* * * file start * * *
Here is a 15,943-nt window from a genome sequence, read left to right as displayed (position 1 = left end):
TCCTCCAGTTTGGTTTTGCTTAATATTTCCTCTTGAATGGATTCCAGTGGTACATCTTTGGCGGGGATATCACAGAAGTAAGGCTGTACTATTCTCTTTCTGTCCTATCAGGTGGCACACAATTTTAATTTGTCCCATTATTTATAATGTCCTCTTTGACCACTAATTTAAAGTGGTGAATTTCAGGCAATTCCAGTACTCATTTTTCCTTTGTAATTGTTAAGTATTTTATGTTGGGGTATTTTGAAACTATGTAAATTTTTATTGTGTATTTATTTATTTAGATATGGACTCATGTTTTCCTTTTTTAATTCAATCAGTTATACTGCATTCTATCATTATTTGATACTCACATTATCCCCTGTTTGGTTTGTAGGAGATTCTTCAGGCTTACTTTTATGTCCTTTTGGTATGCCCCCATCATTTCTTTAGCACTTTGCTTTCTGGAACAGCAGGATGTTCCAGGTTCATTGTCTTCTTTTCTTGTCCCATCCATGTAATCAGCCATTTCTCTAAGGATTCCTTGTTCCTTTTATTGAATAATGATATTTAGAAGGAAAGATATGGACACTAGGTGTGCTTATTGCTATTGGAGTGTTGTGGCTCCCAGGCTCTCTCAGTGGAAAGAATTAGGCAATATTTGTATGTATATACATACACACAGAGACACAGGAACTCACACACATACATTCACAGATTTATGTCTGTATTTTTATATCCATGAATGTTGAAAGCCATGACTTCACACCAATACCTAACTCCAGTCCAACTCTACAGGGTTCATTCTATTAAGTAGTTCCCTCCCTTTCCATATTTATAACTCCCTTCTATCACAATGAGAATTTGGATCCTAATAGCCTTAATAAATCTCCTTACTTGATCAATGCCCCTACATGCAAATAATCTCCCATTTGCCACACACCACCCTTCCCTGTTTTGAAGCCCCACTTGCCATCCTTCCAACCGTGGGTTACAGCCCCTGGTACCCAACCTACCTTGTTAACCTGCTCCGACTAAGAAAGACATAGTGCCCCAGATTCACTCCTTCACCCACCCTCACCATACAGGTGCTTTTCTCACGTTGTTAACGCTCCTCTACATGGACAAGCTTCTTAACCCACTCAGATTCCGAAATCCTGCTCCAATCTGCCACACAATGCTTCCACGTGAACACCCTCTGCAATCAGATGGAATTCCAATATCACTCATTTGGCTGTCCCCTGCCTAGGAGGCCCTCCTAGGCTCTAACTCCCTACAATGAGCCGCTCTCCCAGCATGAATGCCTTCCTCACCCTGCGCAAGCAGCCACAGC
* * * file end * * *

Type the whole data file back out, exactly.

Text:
Here is a 15,943-nt window from a genome sequence, read left to right as displayed (position 1 = left end):
TCCTCCAGTTTGGTTTTGCTTAATATTTCCTCTTGAATGGATTCCAGTGGTACATCTTTGGCGGGGATATCACAGAAGTAAGGCTGTACTATTCTCTTTCTGTCCTATCAGGTGGCACACAATTTTAATTTGTCCCATTATTTATAATGTCCTCTTTGACCACTAATTTAAAGTGGTGAATTTCAGGCAATTCCAGTACTCATTTTTCCTTTGTAATTGTTAAGTATTTTATGTTGGGGTATTTTGAAACTATGTAAATTTTTATTGTGTATTTATTTATTTAGATATGGACTCATGTTTTCCTTTTTTAATTCAATCAGTTATACTGCATTCTATCATTATTTGATACTCACATTATCCCCTGTTTGGTTTGTAGGAGATTCTTCAGGCTTACTTTTATGTCCTTTTGGTATGCCCCCATCATTTCTTTAGCACTTTGCTTTCTGGAACAGCAGGATGTTCCAGGTTCATTGTCTTCTTTTCTTGTCCCATCCATGTAATCAGCCATTTCTCTAAGGATTCCTTGTTCCTTTTATTGAATAATGATATTTAGAAGGAAAGATATGGACACTAGGTGTGCTTATTGCTATTGGAGTGTTGTGGCTCCCAGGCTCTCTCAGTGGAAAGAATTAGGCAATATTTGTATGTATATACATACACACAGAGACACAGGAACTCACACACATACATTCACAGATTTATGTCTGTATTTTTATATCCATGAATGTTGAAAGCCATGACTTCACACCAATACCTAACTCCAGTCCAACTCTACAGGGTTCATTCTATTAAGTAGTTCCCTCCCTTTCCATATTTATAACTCCCTTCTATCACAATGAGAATTTGGATCCTAATAGCCTTAATAAATCTCCTTACTTGATCAATGCCCCTACATGCAAATAATCTCCCATTTGCCACACACCACCCTTCCCTGTTTTGAAGCCCCACTTGCCATCCTTCCAACCGTGGGTTACAGCCCCTGGTACCCAACCTACCTTGTTAACCTGCTCCGACTAAGAAAGACATAGTGCCCCAGATTCACTCCTTCACCCACCCTCACCATACAGGTGCTTTTCTCACGTTGTTAACGCTCCTCTACATGGACAAGCTTCTTAACCCACTCAGATTCCGAAATCCTGCTCCAATCTGCCACACAATGCTTCCACGTGAACACCCTCTGCAATCAGATGGAATTCCAATATCACTCATTTGGCTGTCCCCTGCCTAGGAGGCCCTCCTAGGCTCTAACTCCCTACAATGAGCCGCTCTCCCAGCATGAATGCCTTCCTCACCCTGCGCAAGCAGCCACAGC